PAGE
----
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On June 5th, 2007 the New York Times Science section published a graphic highlighting novel directions in medical robotics. The snake-like robots for throat surgery (developed at ARMA in collaboration with JHU) were featured among other works from Carnegie Mellon and Johns Hopkins University.


Professors Nabil Simaan (PI) and Professor Spiros Manolidis M.D. (Co-PI) received a 3-year NSF grant titled  “Study of Robot-Assisted Cochlear Implant Insertion and Active-Bending Electrode Arrays”. This $330,000 grant will support research on novel robotic-assisted surgical approaches to cochlear implant surgery. The project will focus on surgical assistance using steerable electrode arrays that were developed at ARMA laboratory. The project will study control strategies and path planning for these under-actuated electrodes, design and construction of robotic electrode insertion devices, and evaluation of intracochlear trauma during electrode insertion. The eventual goal of this project is a smart table-top tele-robotic system that will be used to evaluate the different electrode insertion strategies on the reduction of intracochlear trauma. .

This inter-disciplinary project is an ongoing collaboration between ARMA laboratory and Dr. Spiros Manolidis (an Associate Professor of Neurological Surgery and the Director of Otology & Skull Base Surgery at Columbia University). Dr. Manolidis is a Co-PI responsible for overseeing the clinical aspects of this project. In addition, Dr. John T. Roland of the department of Otolaryngology and Neurosurgery at New York University School of Medicine is serving as an additional clinical consultant for this project.

The preliminary work for this project was carried out at ARMA with the participation of Ph.D. students Jian Zhang and Kai Xu.

On December 20-23rd, 2005, Kai Xu visited the ERC-CISST at Johns Hopkins University where he conducted integration experiments together with Ankur Kapoor and Professor R. Taylor. Integration of our first prototype of the snake-like robot with a detachable parallel tip and a gripper together with a 6 DoF LARS robot and a DaVinci master console was successful in demonstrating basic suturing capabilities. Below you can see some updated pictures of the system. A major part of the integration was carried by Ankur Kapoor who programmed the DaVinci master console.

7 DOF LARS robot with the 2-stage snake robot and a micro-surgical gripper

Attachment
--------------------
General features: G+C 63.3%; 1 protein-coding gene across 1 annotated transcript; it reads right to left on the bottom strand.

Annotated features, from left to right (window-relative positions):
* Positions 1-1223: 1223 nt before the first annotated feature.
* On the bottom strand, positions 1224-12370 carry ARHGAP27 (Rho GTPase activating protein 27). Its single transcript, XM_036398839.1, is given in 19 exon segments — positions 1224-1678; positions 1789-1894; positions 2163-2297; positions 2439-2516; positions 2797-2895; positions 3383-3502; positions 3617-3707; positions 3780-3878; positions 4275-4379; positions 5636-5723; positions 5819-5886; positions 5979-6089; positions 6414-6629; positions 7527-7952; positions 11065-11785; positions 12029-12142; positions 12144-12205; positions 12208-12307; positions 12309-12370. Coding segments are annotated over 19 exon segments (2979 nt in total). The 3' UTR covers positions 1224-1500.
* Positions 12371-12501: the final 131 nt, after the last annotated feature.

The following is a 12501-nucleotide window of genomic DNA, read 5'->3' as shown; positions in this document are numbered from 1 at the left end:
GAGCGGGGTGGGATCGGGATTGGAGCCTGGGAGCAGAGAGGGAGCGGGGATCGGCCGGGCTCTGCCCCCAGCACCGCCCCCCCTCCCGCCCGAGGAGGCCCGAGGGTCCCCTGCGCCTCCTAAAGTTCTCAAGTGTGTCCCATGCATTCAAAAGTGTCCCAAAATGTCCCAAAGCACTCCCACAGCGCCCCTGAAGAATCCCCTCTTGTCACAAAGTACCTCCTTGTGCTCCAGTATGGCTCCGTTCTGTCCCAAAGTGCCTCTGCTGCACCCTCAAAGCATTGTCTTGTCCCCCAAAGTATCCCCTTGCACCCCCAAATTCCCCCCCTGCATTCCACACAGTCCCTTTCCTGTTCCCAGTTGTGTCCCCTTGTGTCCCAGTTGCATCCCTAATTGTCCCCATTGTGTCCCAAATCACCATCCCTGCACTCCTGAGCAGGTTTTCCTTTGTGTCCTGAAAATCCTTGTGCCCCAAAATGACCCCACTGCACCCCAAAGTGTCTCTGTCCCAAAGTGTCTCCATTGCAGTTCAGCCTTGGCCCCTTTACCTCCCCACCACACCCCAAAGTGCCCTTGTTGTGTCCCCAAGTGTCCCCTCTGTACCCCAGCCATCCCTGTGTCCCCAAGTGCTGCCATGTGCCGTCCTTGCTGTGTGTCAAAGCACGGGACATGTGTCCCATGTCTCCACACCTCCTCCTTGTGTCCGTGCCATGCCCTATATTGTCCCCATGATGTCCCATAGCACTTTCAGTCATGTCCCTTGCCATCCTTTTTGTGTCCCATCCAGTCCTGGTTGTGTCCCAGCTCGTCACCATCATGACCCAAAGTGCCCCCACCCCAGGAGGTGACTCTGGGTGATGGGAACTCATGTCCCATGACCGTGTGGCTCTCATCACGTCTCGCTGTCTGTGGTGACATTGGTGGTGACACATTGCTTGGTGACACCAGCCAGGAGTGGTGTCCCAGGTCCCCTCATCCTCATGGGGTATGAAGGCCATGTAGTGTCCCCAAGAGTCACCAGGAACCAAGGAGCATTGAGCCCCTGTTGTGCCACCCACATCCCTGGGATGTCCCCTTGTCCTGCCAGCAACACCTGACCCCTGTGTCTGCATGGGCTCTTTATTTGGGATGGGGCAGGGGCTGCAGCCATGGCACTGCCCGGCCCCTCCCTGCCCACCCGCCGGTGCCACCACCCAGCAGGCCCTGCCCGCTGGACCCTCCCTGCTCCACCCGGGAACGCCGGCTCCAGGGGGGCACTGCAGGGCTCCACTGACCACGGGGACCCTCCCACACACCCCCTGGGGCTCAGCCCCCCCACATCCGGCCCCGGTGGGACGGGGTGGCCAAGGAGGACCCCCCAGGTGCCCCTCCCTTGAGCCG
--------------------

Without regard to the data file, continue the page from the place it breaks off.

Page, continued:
Micro-surgical gripper and a parallel micro-robot  installed on the snake-robot

Kai Xu at master console (Also check CISST-web page for possible pictures/movies and Ankur Kapoor web page)

Jian Zhang, (Ph.D. student at ARMA – Advanced Robotics and Mechanisms Applications laboratory) won the Best Student Paper award for Clinical Applications category in MICCAI2006. MICCAI (Medical Image Computing and Computer-Assisted Intervention) is the premier international medical robotics conference held annually.

578 papers were submitted to MICCAI out of which only 39 were accepted for a full length presentation and 139 were accepted for poster presentation. Jian’s paper was one of the 39 papers accepted for full length presentation. About 80 international papers participated in the best student paper competitions based on reviewer’s nominations and 5 papers were given awards in 5 categories including the clinical applications category that Jian won.

The paper is titled "A Pilot Study of Robot-Assisted Cochlear Implant Surgery Using Steerable Electrode Arrays" by Jian Zhang, Kai Xu, Dr. Nabil Simaan and Dr. Spiros Manolidis is an ongoing collaboration between ARMA and the medical school (Dr. Spiros Manolidis is at the department of Otolaryngology- Head & Neck Surgery at Columbia University).

The Advanced Robotics and Mechanism Applications Laboratory joined the Department of Mechanical Engineering at Vanderbilt University in the Fall of 2010. The laboratory is now located in Olin Hall, fourth floor, room 407. We have got windows! :-)


Second integration experiments of the System for Minimally Insvasive Surgery of the upper Airways

Kai Xu1, Wei Wei1, Ankur Kapoor2, Peter Kazanzides2, Nabil Simaan1, Russell Taylor2, Paul Flint3

1 ARMA - Columbia University
2 CISST-ERC Johns Hopkins University
3 Otolaryngology - Head & Neck Surgery Johns Hopkins School of Medicine

In June 2006 we conducted the second integration experiments using a new 5 DoF Modular Snake Like-Device for throat surgery. This work is being done in collaboration with Johns Hopkins ERC-CISST and Johns Hopkins Otlaryngology-Head & Neck Surgery.

Click on the picture below to watch the most recent movie of this snake-like device. It may take few moments to download, but it is worth it :-) . The experiments were conducted by Kai Xu and Wei Wei from ARMA and Ankr Kapoor from ERC-CISST.